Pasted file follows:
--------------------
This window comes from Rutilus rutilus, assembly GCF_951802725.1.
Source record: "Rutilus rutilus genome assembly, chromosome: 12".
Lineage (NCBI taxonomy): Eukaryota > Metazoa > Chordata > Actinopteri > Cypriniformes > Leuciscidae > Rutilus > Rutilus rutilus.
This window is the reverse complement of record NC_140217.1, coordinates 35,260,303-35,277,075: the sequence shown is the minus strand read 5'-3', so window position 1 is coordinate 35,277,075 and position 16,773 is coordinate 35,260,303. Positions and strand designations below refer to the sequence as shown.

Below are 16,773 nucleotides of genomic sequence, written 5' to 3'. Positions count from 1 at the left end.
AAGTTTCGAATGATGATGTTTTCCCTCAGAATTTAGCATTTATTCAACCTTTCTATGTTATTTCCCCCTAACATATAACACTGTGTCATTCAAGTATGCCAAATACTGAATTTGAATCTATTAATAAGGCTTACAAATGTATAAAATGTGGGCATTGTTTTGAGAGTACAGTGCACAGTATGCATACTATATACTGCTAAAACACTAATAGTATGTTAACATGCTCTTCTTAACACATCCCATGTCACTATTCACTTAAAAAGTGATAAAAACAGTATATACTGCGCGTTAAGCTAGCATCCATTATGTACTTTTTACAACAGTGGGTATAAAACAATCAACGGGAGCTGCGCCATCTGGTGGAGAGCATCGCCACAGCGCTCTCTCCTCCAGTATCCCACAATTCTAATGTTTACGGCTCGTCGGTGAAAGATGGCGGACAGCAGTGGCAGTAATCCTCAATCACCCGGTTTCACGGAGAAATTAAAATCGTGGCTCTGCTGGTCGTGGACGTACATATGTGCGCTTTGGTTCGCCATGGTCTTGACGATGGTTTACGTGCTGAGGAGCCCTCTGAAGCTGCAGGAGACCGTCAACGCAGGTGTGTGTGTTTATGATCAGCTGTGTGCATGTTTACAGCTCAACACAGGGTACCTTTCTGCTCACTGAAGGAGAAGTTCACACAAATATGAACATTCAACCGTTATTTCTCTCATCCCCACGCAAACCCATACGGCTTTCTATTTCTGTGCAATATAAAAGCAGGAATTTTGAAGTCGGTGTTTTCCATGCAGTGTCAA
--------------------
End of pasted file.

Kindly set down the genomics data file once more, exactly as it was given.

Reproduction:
This window comes from Rutilus rutilus, assembly GCF_951802725.1.
Source record: "Rutilus rutilus genome assembly, chromosome: 12".
Lineage (NCBI taxonomy): Eukaryota > Metazoa > Chordata > Actinopteri > Cypriniformes > Leuciscidae > Rutilus > Rutilus rutilus.
This window is the reverse complement of record NC_140217.1, coordinates 35,260,303-35,277,075: the sequence shown is the minus strand read 5'-3', so window position 1 is coordinate 35,277,075 and position 16,773 is coordinate 35,260,303. Positions and strand designations below refer to the sequence as shown.

Below are 16,773 nucleotides of genomic sequence, written 5' to 3'. Positions count from 1 at the left end.
AAGTTTCGAATGATGATGTTTTCCCTCAGAATTTAGCATTTATTCAACCTTTCTATGTTATTTCCCCCTAACATATAACACTGTGTCATTCAAGTATGCCAAATACTGAATTTGAATCTATTAATAAGGCTTACAAATGTATAAAATGTGGGCATTGTTTTGAGAGTACAGTGCACAGTATGCATACTATATACTGCTAAAACACTAATAGTATGTTAACATGCTCTTCTTAACACATCCCATGTCACTATTCACTTAAAAAGTGATAAAAACAGTATATACTGCGCGTTAAGCTAGCATCCATTATGTACTTTTTACAACAGTGGGTATAAAACAATCAACGGGAGCTGCGCCATCTGGTGGAGAGCATCGCCACAGCGCTCTCTCCTCCAGTATCCCACAATTCTAATGTTTACGGCTCGTCGGTGAAAGATGGCGGACAGCAGTGGCAGTAATCCTCAATCACCCGGTTTCACGGAGAAATTAAAATCGTGGCTCTGCTGGTCGTGGACGTACATATGTGCGCTTTGGTTCGCCATGGTCTTGACGATGGTTTACGTGCTGAGGAGCCCTCTGAAGCTGCAGGAGACCGTCAACGCAGGTGTGTGTGTTTATGATCAGCTGTGTGCATGTTTACAGCTCAACACAGGGTACCTTTCTGCTCACTGAAGGAGAAGTTCACACAAATATGAACATTCAACCGTTATTTCTCTCATCCCCACGCAAACCCATACGGCTTTCTATTTCTGTGCAATATAAAAGCAGGAATTTTGAAGTCGGTGTTTTCCATGCAGTGTCAA